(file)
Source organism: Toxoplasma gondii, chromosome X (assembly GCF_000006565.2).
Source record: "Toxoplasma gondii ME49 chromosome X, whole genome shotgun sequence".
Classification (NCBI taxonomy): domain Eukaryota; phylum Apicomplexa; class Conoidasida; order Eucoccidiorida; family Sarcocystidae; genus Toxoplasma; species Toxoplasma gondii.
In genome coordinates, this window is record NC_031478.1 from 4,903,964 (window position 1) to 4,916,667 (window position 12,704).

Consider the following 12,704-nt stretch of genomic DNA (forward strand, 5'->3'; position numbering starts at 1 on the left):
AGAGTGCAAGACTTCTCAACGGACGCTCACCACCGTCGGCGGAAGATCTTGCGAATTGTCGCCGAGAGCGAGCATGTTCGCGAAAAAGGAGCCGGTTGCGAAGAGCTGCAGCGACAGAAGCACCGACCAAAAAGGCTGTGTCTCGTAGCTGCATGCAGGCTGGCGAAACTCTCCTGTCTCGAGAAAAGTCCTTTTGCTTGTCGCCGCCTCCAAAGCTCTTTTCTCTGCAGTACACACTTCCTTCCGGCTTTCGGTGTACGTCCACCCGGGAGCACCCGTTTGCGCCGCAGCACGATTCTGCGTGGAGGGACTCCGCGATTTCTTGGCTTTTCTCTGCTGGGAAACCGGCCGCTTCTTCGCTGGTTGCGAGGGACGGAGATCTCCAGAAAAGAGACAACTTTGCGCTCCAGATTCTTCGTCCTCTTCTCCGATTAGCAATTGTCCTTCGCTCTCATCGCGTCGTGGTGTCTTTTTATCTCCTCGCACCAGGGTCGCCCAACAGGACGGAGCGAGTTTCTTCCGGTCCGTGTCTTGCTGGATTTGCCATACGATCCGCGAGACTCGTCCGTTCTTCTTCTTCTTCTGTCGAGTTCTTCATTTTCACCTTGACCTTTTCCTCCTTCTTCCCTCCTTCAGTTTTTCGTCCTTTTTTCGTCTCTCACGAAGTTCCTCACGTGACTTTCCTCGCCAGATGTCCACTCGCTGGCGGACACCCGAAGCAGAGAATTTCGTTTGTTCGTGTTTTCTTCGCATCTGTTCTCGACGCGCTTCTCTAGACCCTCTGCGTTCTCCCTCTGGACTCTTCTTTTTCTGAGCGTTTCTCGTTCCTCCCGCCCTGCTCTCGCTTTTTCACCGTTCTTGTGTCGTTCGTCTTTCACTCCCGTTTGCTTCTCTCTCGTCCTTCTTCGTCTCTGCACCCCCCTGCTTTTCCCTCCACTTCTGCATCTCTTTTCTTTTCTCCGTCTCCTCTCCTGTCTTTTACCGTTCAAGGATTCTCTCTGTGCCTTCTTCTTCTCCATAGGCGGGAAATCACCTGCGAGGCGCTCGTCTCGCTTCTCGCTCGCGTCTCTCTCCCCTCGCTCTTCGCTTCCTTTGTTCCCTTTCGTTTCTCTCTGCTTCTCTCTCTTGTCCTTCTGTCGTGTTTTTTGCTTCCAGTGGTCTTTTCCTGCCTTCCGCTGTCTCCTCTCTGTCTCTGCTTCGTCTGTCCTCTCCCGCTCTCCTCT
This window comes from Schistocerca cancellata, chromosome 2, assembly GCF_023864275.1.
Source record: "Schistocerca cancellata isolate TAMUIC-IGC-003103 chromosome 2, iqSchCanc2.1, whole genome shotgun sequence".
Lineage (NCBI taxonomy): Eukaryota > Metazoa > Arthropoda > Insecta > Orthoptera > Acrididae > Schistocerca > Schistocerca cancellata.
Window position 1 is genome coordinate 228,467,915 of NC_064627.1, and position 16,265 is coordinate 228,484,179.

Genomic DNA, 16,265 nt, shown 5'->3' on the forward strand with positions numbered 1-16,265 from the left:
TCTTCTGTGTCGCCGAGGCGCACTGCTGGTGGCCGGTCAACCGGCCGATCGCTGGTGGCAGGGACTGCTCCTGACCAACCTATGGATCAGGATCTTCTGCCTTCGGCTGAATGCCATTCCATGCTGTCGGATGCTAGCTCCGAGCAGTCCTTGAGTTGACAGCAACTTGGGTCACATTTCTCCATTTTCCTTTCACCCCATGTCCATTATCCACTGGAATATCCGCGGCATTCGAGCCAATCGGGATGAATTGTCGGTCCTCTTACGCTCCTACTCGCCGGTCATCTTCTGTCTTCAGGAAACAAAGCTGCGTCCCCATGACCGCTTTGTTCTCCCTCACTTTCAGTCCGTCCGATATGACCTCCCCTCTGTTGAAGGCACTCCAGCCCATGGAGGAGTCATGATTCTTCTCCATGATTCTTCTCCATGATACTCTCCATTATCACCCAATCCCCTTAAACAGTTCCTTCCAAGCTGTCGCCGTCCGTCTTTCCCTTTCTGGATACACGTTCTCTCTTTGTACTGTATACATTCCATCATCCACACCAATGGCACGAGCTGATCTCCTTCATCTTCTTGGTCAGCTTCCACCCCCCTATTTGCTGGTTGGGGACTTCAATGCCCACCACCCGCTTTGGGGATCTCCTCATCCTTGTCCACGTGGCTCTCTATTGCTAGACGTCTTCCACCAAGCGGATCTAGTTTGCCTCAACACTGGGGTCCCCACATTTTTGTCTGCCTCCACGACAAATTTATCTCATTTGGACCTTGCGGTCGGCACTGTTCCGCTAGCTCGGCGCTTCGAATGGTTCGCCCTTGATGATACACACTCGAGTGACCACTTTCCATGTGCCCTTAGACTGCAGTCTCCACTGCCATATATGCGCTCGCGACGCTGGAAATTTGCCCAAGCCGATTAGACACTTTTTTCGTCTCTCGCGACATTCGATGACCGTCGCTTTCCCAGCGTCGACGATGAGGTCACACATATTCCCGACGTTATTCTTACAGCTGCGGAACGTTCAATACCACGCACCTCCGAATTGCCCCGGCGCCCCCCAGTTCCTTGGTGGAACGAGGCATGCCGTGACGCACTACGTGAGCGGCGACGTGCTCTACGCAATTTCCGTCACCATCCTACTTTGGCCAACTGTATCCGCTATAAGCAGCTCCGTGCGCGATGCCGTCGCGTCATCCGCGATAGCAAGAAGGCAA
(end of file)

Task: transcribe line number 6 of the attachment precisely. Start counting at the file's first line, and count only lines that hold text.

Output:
AGAGTGCAAGACTTCTCAACGGACGCTCACCACCGTCGGCGGAAGATCTTGCGAATTGTCGCCGAGAGCGAGCATGTTCGCGAAAAAGGAGCCGGTTGCGAAGAGCTGCAGCGACAGAAGCACCGACCAAAAAGGCTGTGTCTCGTAGCTGCATGCAGGCTGGCGAAACTCTCCTGTCTCGAGAAAAGTCCTTTTGCTTGTCGCCGCCTCCAAAGCTCTTTTCTCTGCAGTACACACTTCCTTCCGGCTTTCGGTGTACGTCCACCCGGGAGCACCCGTTTGCGCCGCAGCACGATTCTGCGTGGAGGGACTCCGCGATTTCTTGGCTTTTCTCTGCTGGGAAACCGGCCGCTTCTTCGCTGGTTGCGAGGGACGGAGATCTCCAGAAAAGAGACAACTTTGCGCTCCAGATTCTTCGTCCTCTTCTCCGATTAGCAATTGTCCTTCGCTCTCATCGCGTCGTGGTGTCTTTTTATCTCCTCGCACCAGGGTCGCCCAACAGGACGGAGCGAGTTTCTTCCGGTCCGTGTCTTGCTGGATTTGCCATACGATCCGCGAGACTCGTCCGTTCTTCTTCTTCTTCTGTCGAGTTCTTCATTTTCACCTTGACCTTTTCCTCCTTCTTCCCTCCTTCAGTTTTTCGTCCTTTTTTCGTCTCTCACGAAGTTCCTCACGTGACTTTCCTCGCCAGATGTCCACTCGCTGGCGGACACCCGAAGCAGAGAATTTCGTTTGTTCGTGTTTTCTTCGCATCTGTTCTCGACGCGCTTCTCTAGACCCTCTGCGTTCTCCCTCTGGACTCTTCTTTTTCTGAGCGTTTCTCGTTCCTCCCGCCCTGCTCTCGCTTTTTCACCGTTCTTGTGTCGTTCGTCTTTCACTCCCGTTTGCTTCTCTCTCGTCCTTCTTCGTCTCTGCACCCCCCTGCTTTTCCCTCCACTTCTGCATCTCTTTTCTTTTCTCCGTCTCCTCTCCTGTCTTTTACCGTTCAAGGATTCTCTCTGTGCCTTCTTCTTCTCCATAGGCGGGAAATCACCTGCGAGGCGCTCGTCTCGCTTCTCGCTCGCGTCTCTCTCCCCTCGCTCTTCGCTTCCTTTGTTCCCTTTCGTTTCTCTCTGCTTCTCTCTCTTGTCCTTCTGTCGTGTTTTTTGCTTCCAGTGGTCTTTTCCTGCCTTCCGCTGTCTCCTCTCTGTCTCTGCTTCGTCTGTCCTCTCCCGCTCTCCTCT